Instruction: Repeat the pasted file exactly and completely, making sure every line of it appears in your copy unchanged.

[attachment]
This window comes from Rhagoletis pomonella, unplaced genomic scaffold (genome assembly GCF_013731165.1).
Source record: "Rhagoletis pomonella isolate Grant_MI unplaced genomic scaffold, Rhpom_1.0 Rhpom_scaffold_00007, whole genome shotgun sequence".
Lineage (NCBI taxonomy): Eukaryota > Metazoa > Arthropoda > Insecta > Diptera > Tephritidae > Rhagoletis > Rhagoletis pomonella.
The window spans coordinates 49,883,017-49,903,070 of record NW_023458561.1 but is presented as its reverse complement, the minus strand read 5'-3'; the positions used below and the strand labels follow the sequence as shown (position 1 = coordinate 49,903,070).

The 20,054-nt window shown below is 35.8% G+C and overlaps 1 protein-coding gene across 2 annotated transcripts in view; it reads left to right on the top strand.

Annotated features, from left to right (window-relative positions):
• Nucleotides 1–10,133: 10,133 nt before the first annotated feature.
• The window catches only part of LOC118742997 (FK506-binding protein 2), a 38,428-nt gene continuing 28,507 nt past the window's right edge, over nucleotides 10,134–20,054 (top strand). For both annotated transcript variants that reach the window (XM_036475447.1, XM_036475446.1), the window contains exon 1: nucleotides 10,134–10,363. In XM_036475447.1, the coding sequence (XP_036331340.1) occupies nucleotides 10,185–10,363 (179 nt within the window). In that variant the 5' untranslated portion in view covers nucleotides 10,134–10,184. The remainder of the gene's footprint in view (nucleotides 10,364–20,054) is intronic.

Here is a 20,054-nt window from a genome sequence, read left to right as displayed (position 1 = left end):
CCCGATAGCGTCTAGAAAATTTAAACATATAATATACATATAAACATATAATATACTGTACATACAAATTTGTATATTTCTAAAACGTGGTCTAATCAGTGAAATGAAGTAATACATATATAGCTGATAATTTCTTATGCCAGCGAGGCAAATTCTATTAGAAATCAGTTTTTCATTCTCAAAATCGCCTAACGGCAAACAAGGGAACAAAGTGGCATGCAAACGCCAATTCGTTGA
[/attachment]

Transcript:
This window comes from Rhagoletis pomonella, unplaced genomic scaffold (genome assembly GCF_013731165.1).
Source record: "Rhagoletis pomonella isolate Grant_MI unplaced genomic scaffold, Rhpom_1.0 Rhpom_scaffold_00007, whole genome shotgun sequence".
Lineage (NCBI taxonomy): Eukaryota > Metazoa > Arthropoda > Insecta > Diptera > Tephritidae > Rhagoletis > Rhagoletis pomonella.
The window spans coordinates 49,883,017-49,903,070 of record NW_023458561.1 but is presented as its reverse complement, the minus strand read 5'-3'; the positions used below and the strand labels follow the sequence as shown (position 1 = coordinate 49,903,070).

The 20,054-nt window shown below is 35.8% G+C and overlaps 1 protein-coding gene across 2 annotated transcripts in view; it reads left to right on the top strand.

Annotated features, from left to right (window-relative positions):
• Nucleotides 1–10,133: 10,133 nt before the first annotated feature.
• The window catches only part of LOC118742997 (FK506-binding protein 2), a 38,428-nt gene continuing 28,507 nt past the window's right edge, over nucleotides 10,134–20,054 (top strand). For both annotated transcript variants that reach the window (XM_036475447.1, XM_036475446.1), the window contains exon 1: nucleotides 10,134–10,363. In XM_036475447.1, the coding sequence (XP_036331340.1) occupies nucleotides 10,185–10,363 (179 nt within the window). In that variant the 5' untranslated portion in view covers nucleotides 10,134–10,184. The remainder of the gene's footprint in view (nucleotides 10,364–20,054) is intronic.

Here is a 20,054-nt window from a genome sequence, read left to right as displayed (position 1 = left end):
CCCGATAGCGTCTAGAAAATTTAAACATATAATATACATATAAACATATAATATACTGTACATACAAATTTGTATATTTCTAAAACGTGGTCTAATCAGTGAAATGAAGTAATACATATATAGCTGATAATTTCTTATGCCAGCGAGGCAAATTCTATTAGAAATCAGTTTTTCATTCTCAAAATCGCCTAACGGCAAACAAGGGAACAAAGTGGCATGCAAACGCCAATTCGTTGA